1. Baked two medium Russet potatoes for about 70 minutes @ 400ºF
    2. Cooked one sliced carrot in boiling, salted, water for 12 minutes
    3. Halved my cooked potatoes and scooped out the centers.....but they fell apart.
    4. So...I chopped the potatoes up and roughly mashed them with the cooked carrot, some grated cheese, a splash of milk, and some salt, pepper, and dill
    5. The mash got placed into glass dishes, topped with a little more grated cheese, and returned to the oven.

    Here's what I ended up with:

    [​IMG]



    This was a fail in that I didn't end up with a stuffed potato. However, it was fairly tasty. Mrs Jack said, "This is great!"..."it's too hot!"

    I liked it but kept thinking about various ways to improve it......sour cream....salsa....gravy.....a steak..... For wartime fare, this seemed pretty good. Not luxurious, but tasty and filling. Cheap too.

    I'm not discouraged and will try to make some more baked potato recipes. It's hard to screw up a baked potato too badly. And Mrs Jack isn't complaining.
     
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  8. Jba45ww2

    Jba45ww2 Well-Known Member Patron  

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    Jack, a tip-next time cook the potato the day before and let them sit in the cooler for 24. The cold helps keep the skin a bit stronger when you scoop and just scald your milk to break down the scooped potato. I still think it was another great success. 2 thumbs up
     
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  9. Jack B

    Jack B Active Member Patron  

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    [​IMG]


    I realize I'm opening a can of…….Spam…..here, but there is no way to avoid the subject of Spam in a thread about the food of WW2.

    Of course, Spam predates the war; the can of preserved meat being named ‘Spam’ in 1937.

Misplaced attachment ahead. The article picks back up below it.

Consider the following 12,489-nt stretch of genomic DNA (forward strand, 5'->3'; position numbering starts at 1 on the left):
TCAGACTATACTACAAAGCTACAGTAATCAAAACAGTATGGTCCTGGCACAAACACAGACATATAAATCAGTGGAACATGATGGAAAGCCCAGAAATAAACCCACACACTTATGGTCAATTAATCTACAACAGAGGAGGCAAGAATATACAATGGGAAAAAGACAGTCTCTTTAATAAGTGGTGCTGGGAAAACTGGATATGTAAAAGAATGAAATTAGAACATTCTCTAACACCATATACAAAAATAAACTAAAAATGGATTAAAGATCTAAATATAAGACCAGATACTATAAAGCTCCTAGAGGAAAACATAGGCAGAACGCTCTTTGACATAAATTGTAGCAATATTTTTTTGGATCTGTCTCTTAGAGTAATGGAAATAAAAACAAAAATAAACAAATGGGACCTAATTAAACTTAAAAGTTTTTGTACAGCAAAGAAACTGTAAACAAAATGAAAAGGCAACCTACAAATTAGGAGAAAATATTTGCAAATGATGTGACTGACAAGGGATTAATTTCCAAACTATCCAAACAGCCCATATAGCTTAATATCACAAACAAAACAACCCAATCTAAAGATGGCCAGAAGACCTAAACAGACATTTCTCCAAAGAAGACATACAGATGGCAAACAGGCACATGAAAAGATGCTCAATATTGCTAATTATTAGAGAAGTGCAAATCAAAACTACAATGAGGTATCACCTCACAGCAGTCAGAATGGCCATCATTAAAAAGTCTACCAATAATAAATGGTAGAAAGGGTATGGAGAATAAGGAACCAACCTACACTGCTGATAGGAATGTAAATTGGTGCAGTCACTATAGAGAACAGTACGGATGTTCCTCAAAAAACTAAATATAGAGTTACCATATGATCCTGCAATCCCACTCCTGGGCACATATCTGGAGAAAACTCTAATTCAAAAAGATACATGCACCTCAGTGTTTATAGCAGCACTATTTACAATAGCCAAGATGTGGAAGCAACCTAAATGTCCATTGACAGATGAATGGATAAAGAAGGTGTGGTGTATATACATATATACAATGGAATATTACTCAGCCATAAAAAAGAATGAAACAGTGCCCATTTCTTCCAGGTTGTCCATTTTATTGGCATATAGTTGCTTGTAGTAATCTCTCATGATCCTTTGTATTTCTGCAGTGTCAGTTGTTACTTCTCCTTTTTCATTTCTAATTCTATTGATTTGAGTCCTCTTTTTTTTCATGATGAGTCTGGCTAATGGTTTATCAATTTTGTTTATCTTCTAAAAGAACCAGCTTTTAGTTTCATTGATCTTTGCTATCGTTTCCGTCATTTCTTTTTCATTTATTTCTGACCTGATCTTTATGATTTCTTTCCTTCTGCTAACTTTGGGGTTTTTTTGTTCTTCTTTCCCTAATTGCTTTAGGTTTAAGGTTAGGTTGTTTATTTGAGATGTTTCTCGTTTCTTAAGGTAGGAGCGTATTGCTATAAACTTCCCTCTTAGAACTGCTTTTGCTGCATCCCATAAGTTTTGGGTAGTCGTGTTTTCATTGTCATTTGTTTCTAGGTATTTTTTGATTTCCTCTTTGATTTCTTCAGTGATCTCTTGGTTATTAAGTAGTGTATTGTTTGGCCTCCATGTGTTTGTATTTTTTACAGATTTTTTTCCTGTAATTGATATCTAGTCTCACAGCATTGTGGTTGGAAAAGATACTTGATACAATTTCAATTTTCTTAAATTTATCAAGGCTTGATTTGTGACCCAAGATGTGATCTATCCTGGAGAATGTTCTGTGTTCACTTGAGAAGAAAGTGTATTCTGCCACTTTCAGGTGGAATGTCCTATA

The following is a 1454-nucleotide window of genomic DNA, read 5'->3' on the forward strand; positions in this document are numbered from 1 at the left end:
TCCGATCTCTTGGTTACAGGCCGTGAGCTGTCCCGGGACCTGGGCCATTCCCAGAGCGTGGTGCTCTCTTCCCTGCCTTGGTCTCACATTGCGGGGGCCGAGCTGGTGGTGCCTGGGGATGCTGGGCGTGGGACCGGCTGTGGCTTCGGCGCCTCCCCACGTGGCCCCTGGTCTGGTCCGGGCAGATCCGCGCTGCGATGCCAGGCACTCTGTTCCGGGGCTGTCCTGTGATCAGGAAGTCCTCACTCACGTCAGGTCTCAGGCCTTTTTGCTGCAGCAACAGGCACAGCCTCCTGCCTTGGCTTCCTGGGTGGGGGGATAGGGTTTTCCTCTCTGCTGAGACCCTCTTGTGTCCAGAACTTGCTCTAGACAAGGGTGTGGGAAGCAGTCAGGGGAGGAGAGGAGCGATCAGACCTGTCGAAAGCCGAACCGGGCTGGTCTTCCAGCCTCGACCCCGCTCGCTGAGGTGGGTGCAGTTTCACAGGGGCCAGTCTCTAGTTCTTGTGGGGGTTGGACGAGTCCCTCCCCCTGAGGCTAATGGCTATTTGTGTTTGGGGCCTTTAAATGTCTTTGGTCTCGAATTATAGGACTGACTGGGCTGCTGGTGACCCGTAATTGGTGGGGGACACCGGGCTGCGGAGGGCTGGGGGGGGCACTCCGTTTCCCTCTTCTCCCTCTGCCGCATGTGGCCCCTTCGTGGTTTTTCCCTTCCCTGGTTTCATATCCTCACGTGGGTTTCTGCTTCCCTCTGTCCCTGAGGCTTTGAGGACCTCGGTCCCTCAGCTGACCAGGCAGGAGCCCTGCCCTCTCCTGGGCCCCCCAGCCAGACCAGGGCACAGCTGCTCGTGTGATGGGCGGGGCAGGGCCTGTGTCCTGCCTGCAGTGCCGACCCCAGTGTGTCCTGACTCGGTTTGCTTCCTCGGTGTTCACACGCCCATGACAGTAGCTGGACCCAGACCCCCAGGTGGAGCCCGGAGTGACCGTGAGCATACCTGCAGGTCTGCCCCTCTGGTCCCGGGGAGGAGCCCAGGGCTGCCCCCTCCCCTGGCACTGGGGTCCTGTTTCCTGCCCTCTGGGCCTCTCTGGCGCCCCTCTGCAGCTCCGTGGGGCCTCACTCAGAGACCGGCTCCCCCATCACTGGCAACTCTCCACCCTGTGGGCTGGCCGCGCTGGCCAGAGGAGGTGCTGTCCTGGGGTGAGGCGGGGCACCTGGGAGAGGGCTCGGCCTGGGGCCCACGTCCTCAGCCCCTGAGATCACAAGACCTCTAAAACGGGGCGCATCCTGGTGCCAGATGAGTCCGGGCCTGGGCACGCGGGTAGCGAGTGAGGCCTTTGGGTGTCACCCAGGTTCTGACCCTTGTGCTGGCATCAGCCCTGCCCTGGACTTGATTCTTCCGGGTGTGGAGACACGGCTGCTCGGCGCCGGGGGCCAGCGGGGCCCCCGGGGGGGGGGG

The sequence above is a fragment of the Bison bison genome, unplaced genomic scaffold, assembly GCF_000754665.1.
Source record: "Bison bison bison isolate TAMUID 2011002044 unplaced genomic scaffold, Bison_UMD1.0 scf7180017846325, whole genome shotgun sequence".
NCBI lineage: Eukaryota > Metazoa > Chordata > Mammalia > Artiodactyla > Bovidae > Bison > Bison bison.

[​IMG]

    26/7/40, Burlington Free Press


    The Allies ate enough to come to loathe it. Germans relished captured tins of the stuff. The Russians were delighted to get it by the case under Lend-Lease:

    “With the signing of Lend-Lease in March 1941, shipments of Spam were included in the aid transported to Great Britain and the Soviet Union. It was gratefully accepted by both the military and civilian populations. Future British Prime Minister Margaret Thatcher, then a teenager working in her parents’ grocery store, called it “a war-time delicacy.” On Boxing Day (the day after Christmas) 1943, she recalled, “We had friends in and … we opened a tin of Spam luncheon meat. We had some lettuce and tomatoes and peaches, so it was Spam and salad.” And Soviet leader Nikita Khrushchev wrote in his autobiography, “Without Spam, we wouldn’t have been able to feed our army.””
    — Dwight Jon Zimmerman, A War Won With Spam (and a Few Other Things), Defense Media Network


    Spam was used in all sorts of ways, but as a sandwich filling seems most common.


    [​IMG]
    [​IMG]

    17/5/45 Santa Cruz, California


    It wasn't just Maggie who remembered it fondly:

    “We talked about Spam and it took me back to the first time I ever saw it.

    The First time 1942.

    We were getting one tin of American dried egg per month as well as the hard egg ration. We had our own hens and the spare eggs were put down in Isenglas for later use when the hens stopped laying.